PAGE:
One Day, All Children: The Unlikely Triumph of Teach for America and What I Learned Along the Way
THURSDAY, JANUARY 20, 2005
Lunch 11:45 a.m., Lecture 12:15 p.m.
From her dorm room at Princeton University, Wendy Kopp created a plan for a new national corps, called Teach For America, that would build a movement to end educational inequity by enlisting her generation's most promising future leaders - outstanding recent graduates of all academic majors and career interests - in teaching for two years in the nation's neediest urban and rural public schools. After graduating Kopp made her plan a reality. Working with a group of other recent college graduates, she founded the corps in 1989. Since then she has served as president of Teach For America, which currently fields 3,000 corps members and involves nearly 9,000 alumni who exert continuing leadership in educational and social reform.
In her book, One Day, All Children: The Unlikely Triumph of Teach For America and What I Learned Along the Way (Public Affairs, 2001 ), Kopp describes how she created and built Teach For America as well as her thoughts about what it will take to realize Teach For America's vision that one day, all children in this nation will have the opportunity to attain an excellent education.
Kopp serves on the President's Council on Service and Civic Participation, the advisory boards of the Center for Public Leadership at Harvard University's Kennedy School of Government, the National Council on Teacher Quality, and the board of directors of The New Teacher Project.
Kopp is the youngest person and the first woman to receive Princeton University's Woodrow Wilson Award (1993), the highest honor the school confers on its undergraduate alumni. In December 1994, Time magazine recognized her as one of the 40 most promising leaders under 40.
Kopp holds a bachelor's degree from Princeton University where she participated in the undergraduate program of the Woodrow Wilson School of Public and International Affairs.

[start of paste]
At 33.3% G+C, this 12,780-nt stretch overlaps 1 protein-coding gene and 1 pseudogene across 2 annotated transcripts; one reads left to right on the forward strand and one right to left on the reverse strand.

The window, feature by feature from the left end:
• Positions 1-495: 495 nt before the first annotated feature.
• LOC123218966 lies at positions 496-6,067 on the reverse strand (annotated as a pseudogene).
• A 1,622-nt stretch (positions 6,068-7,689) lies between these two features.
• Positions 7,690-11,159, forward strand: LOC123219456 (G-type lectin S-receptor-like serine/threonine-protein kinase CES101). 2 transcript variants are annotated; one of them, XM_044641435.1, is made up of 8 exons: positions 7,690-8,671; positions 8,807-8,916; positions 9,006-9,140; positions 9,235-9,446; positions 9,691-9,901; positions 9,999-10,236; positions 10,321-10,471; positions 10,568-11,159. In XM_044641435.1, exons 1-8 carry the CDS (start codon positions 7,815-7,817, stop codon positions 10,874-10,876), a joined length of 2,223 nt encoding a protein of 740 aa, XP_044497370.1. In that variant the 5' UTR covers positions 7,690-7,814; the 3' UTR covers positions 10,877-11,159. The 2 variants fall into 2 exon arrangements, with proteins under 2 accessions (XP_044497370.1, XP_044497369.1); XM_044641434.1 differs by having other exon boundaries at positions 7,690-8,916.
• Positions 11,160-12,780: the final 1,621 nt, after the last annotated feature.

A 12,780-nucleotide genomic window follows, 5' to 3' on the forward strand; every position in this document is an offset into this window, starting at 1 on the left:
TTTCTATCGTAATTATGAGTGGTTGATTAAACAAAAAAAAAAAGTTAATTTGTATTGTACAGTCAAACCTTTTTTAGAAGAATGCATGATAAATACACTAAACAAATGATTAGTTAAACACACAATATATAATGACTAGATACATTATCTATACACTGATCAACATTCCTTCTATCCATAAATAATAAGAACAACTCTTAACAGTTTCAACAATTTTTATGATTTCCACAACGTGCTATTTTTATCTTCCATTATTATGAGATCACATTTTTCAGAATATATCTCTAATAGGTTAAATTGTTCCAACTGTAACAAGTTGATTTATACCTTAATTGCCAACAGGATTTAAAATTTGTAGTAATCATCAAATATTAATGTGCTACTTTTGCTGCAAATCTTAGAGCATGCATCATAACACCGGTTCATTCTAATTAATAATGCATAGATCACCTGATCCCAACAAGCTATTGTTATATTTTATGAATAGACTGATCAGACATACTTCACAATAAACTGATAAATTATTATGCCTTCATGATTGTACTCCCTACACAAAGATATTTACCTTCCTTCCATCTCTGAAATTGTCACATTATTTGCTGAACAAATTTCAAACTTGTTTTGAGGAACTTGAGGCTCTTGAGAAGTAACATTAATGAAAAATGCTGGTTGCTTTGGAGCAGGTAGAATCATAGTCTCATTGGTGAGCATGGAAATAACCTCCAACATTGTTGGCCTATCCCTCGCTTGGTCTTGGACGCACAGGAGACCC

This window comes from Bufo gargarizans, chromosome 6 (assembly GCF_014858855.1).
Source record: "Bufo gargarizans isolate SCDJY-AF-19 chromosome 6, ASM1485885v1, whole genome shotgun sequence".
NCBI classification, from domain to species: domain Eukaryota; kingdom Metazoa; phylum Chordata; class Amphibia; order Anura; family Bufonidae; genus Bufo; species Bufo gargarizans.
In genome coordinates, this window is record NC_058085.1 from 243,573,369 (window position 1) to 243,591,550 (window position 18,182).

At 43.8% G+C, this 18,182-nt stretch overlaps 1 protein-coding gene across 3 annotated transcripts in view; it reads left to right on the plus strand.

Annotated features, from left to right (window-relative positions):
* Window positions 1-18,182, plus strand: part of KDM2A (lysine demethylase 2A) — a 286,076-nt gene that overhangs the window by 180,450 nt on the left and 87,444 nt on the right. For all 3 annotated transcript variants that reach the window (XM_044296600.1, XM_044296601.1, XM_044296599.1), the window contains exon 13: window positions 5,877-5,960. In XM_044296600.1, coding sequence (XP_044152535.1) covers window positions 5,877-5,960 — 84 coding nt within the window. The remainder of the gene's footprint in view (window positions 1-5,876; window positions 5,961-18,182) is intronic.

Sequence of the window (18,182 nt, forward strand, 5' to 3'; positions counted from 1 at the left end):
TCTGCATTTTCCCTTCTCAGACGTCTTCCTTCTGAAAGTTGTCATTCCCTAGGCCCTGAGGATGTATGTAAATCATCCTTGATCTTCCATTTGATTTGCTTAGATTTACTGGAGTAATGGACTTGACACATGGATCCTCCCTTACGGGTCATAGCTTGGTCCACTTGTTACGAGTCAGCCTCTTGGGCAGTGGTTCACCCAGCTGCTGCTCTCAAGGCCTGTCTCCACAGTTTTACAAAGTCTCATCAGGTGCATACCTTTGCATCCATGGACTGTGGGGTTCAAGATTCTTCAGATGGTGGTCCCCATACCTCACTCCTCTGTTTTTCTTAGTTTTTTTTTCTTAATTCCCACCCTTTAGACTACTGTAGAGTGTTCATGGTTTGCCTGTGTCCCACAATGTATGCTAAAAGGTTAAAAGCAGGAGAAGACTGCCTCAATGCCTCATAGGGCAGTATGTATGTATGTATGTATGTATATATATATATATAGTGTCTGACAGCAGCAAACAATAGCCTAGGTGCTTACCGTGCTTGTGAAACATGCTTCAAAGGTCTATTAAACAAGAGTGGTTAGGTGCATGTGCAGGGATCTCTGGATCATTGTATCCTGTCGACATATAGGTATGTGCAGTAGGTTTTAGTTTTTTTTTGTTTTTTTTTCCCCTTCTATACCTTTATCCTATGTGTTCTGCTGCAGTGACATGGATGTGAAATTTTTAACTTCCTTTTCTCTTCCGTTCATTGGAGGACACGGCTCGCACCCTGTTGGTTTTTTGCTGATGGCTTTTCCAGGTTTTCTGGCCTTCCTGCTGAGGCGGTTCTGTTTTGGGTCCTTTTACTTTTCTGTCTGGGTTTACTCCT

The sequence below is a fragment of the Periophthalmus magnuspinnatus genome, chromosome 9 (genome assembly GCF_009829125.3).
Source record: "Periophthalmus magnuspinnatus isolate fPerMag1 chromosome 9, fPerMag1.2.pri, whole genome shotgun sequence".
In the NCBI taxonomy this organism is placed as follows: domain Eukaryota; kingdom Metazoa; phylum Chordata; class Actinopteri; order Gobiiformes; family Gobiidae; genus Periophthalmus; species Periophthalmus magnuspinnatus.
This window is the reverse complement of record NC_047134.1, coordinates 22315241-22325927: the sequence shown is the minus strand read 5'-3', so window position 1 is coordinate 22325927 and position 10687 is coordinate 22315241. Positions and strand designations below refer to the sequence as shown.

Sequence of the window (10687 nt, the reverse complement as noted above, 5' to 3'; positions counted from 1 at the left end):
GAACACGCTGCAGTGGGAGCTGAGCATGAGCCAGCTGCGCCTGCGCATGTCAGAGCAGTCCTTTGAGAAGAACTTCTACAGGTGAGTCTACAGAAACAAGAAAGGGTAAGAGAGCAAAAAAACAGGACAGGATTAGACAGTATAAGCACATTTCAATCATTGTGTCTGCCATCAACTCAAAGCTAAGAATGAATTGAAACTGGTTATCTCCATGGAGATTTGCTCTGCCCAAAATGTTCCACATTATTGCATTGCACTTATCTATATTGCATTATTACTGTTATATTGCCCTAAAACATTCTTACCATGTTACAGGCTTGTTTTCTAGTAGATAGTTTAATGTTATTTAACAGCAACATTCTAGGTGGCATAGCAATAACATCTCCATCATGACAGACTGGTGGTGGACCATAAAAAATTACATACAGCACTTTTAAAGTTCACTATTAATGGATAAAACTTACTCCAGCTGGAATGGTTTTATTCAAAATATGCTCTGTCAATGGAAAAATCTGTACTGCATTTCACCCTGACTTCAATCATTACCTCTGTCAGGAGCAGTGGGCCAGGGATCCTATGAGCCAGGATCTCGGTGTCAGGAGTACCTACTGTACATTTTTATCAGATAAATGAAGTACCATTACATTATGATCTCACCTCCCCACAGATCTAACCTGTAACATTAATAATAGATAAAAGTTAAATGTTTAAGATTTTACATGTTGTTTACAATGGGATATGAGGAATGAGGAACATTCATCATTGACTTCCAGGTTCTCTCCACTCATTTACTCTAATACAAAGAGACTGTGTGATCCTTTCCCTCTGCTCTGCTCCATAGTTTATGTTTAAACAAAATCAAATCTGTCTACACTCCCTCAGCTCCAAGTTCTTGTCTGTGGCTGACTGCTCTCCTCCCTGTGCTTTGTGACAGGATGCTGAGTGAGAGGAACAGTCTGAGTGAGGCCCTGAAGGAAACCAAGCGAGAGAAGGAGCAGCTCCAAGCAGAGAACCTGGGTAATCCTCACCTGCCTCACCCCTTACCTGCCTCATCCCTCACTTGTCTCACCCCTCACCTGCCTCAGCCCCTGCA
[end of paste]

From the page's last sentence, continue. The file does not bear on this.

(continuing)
Lunch is served at 11:30 a.m. and the lecture will begin at 12:15 p.m.
Martin Luther King, Jr. Commemorative Speaker
The Future of the Civil Rights Movement
CHRISTOPHER EDLEY, JR.
MONDAY, JANUARY 24, 2005
Professor Christopher Edley, Jr., who has taught at Harvard Law School since 1981, has been recently named dean of the University of California, Berkeley, School of Law (Boalt Hall). He will be the first African American dean to lead a top-ranked U.S. law school. Edley is founding codirector of The Civil Rights Project, a multidisciplinary research and advocacy think tank based at Harvard, that focuses on a number of cutting edge issues of racial justice. Among many other activities, he is serving a six-year term as a member of the bipartisan U.S. Civil Rights Commission, and he is a member of the oversight committee for the Division of Behavioral and Social Sciences and Education of the research arm of the National Academy of Sciences.
Edley's book, Not All Black & White: Affirmative Action, Race and American Values (1996), stemmed from his work as Special Counsel to President Clinton and Director of the White House Review of Affirmative Action. Between 1997-99, he served in a consulting capacity as Senior Adviser to Clinton for the President's Race Initiative.
Edley's academic work focuses primarily on civil rights, but also delves into administrative law and the role of law in the policy-making process. His courses have included environmental law, federalism, budget policy, defense department procurement law and national security law. He is author of a treatise, Administrative Law: Rethinking Judicial Control of Bureaucracy (1990).
Following graduate school, Edley began his career serving in the Carter Administration as Assistant Director of the White House Domestic Policy Staff, with responsibility for welfare reform, Social Security, and other antipoverty measures. He later served as National Issues Director on the Dukakis presidential campaign. Edley re-entered the political arena in 1992 as a Senior Advisor on Economic Policy for the Clinton-Gore Presidential Transition, and then served for two years in the Clinton Administration as a senior budget and policy official.
Christopher Edley's address marks the Athenaeum's 18th annual commemoration of Dr. Martin Luther King, Jr.
All are welcome.
Confucianism and A-theistic Righteousness
TUESDAY, JANUARY 25, 2005